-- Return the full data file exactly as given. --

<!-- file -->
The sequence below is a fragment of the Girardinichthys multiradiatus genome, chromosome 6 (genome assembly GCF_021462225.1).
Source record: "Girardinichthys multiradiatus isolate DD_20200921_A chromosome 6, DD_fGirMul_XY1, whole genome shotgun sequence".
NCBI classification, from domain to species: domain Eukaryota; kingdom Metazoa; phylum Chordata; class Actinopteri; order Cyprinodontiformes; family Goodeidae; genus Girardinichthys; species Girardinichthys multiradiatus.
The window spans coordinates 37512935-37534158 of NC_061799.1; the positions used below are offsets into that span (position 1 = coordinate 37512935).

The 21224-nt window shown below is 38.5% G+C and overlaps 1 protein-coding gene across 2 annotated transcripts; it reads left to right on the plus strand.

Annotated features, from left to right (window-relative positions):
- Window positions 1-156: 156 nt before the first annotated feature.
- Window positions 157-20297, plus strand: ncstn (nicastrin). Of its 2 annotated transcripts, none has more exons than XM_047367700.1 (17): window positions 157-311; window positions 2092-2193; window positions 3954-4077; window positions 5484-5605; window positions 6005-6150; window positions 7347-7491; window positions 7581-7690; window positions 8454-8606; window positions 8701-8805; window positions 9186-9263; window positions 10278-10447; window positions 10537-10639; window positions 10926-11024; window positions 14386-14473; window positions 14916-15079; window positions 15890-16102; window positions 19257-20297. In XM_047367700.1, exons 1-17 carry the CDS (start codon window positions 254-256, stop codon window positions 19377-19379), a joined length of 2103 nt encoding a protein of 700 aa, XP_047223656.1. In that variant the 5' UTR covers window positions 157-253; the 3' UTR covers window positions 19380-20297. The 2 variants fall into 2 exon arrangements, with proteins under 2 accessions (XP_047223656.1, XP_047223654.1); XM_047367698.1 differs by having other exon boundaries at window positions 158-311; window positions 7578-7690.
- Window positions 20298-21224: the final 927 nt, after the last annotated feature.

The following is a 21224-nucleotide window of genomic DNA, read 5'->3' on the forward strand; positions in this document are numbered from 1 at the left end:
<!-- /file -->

The sequence below is a fragment of the Girardinichthys multiradiatus genome, chromosome 6 (genome assembly GCF_021462225.1).
Source record: "Girardinichthys multiradiatus isolate DD_20200921_A chromosome 6, DD_fGirMul_XY1, whole genome shotgun sequence".
NCBI classification, from domain to species: domain Eukaryota; kingdom Metazoa; phylum Chordata; class Actinopteri; order Cyprinodontiformes; family Goodeidae; genus Girardinichthys; species Girardinichthys multiradiatus.
The window spans coordinates 37512935-37534158 of NC_061799.1; the positions used below are offsets into that span (position 1 = coordinate 37512935).

The 21224-nt window shown below is 38.5% G+C and overlaps 1 protein-coding gene across 2 annotated transcripts; it reads left to right on the plus strand.

Annotated features, from left to right (window-relative positions):
- Window positions 1-156: 156 nt before the first annotated feature.
- Window positions 157-20297, plus strand: ncstn (nicastrin). Of its 2 annotated transcripts, none has more exons than XM_047367700.1 (17): window positions 157-311; window positions 2092-2193; window positions 3954-4077; window positions 5484-5605; window positions 6005-6150; window positions 7347-7491; window positions 7581-7690; window positions 8454-8606; window positions 8701-8805; window positions 9186-9263; window positions 10278-10447; window positions 10537-10639; window positions 10926-11024; window positions 14386-14473; window positions 14916-15079; window positions 15890-16102; window positions 19257-20297. In XM_047367700.1, exons 1-17 carry the CDS (start codon window positions 254-256, stop codon window positions 19377-19379), a joined length of 2103 nt encoding a protein of 700 aa, XP_047223656.1. In that variant the 5' UTR covers window positions 157-253; the 3' UTR covers window positions 19380-20297. The 2 variants fall into 2 exon arrangements, with proteins under 2 accessions (XP_047223656.1, XP_047223654.1); XM_047367698.1 differs by having other exon boundaries at window positions 158-311; window positions 7578-7690.
- Window positions 20298-21224: the final 927 nt, after the last annotated feature.

The following is a 21224-nucleotide window of genomic DNA, read 5'->3' on the forward strand; positions in this document are numbered from 1 at the left end: